Activity in saline of phthalylated or succinylated derivatives of mycobacterial water-soluble adjuvant.
A water-soluble fraction (WSA) of the cell wall can substitute for mycobacterial cells in Freund complete adjuvant. However, when WSA is administered in saline instead of in a water-in-oil emulsion, its adjuvant activity is very weak, and under certain experimental conditions it can even inhibit the humoral immune response. The data reported in the present study show that after treatment by phthalic or succinic anhydride the adjuvant activity of WSA was markedly changed, since high levels of circulating antibodies were produced when these derivatives were administered with an antigen in an aqueous medium. Moreover, the antigenic determinants of WSA were modified and acylated WSA had no tuberculin-like activity. (+info)
Systemic administration of rIL-12 synergistically enhances the therapeutic effect of a TNF gene-transduced cancer vaccine.
Interleukin-12 (IL-12) is a potent antitumor cytokine, which induces and enhances the activity of natural killer (NK) cells, lymphokine activated killer (LAK) cells and cytotoxic T lymphocytes (CTL). IL-12 also stimulates IFN-gamma production from both T cells and NK cells. In this study, we transfected methylcholanthrene-induced fibrosarcoma (MCA-D) with TNF gene and investigated the therapeutic effect of TNF gene-transduced cancer vaccine and whether the vaccination effect is enhanced by systemic administration of recombinant IL-12 (rIL-12), in a murine model. TNF gene-transduced cancer vaccine or systemic administration of rIL-12 showed slight or moderate inhibition of pre-established tumor. However, simultaneous application of the vaccine and rIL-12 resulted in complete eradication. The cytotoxicity of CTL against parental tumor cells was enhanced with the combination of the vaccine and rIL-12, and IFN-gamma production from spleen cells also increased synergistically. Our findings show that synergistic enhancement of CTL activity and IFN-gamma production could play an important role in the antitumor effect of combination therapy using TNF gene-transduced cancer vaccine and rIL-12. (+info)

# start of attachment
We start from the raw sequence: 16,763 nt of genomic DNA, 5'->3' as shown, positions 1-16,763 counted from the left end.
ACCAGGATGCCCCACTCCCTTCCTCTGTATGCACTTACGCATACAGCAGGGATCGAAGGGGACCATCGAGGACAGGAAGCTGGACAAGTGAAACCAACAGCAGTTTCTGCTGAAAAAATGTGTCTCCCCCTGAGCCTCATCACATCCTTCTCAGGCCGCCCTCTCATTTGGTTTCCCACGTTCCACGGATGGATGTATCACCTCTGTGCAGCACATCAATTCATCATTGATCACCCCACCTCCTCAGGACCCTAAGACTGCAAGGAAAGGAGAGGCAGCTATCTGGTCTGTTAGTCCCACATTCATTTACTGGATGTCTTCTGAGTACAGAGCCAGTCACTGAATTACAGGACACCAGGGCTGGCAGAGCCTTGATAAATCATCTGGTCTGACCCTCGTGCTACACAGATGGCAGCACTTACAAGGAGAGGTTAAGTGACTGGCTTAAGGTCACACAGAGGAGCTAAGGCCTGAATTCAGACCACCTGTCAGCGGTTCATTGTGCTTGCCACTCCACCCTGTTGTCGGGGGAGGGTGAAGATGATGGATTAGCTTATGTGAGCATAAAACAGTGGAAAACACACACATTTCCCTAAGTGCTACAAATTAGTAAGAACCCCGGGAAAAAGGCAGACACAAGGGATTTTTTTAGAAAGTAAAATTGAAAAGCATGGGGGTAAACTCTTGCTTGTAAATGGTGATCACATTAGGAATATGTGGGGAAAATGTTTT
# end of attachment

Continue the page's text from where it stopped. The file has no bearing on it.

Transcutaneous immunization with bacterial ADP-ribosylating exotoxins as antigens and adjuvants.
Transcutaneous immunization (TCI) is a new technique that uses the application of vaccine antigens in a solution on the skin to induce potent antibody responses without systemic or local toxicity. We have previously shown that cholera toxin (CT), a potent adjuvant for oral and nasal immunization, can induce both serum and mucosal immunoglobulin G (IgG) and IgA and protect against toxin-mediated mucosal disease when administered by the transcutaneous route. Additionally, CT acts as an adjuvant for coadministered antigens such as tetanus and diphtheria toxoids when applied to the skin. CT, a member of the bacterial ADP-ribosylating exotoxin (bARE) family, is most potent as an adjuvant when the A-B subunits are present and functional. We now show that TCI induces secondary antibody responses to coadministered antigens as well as to CT in response to boosting immunizations. IgG antibodies to coadministered antigens were also found in the stools and lung washes of immunized mice, suggesting that TCI may target mucosal pathogens. Mice immunized by the transcutaneous route with tetanus fragment C and CT developed anti-tetanus toxoid antibodies and were protected against systemic tetanus toxin challenge. We also show that bAREs, similarly organized as A-B subunits, as well as the B subunit of CT alone, induced antibody responses to themselves when given via TCI. Thus, TCI appears to induce potent, protective immune responses to both systemic and mucosal challenge and offers significant potential practical advantages for vaccine delivery. (+info)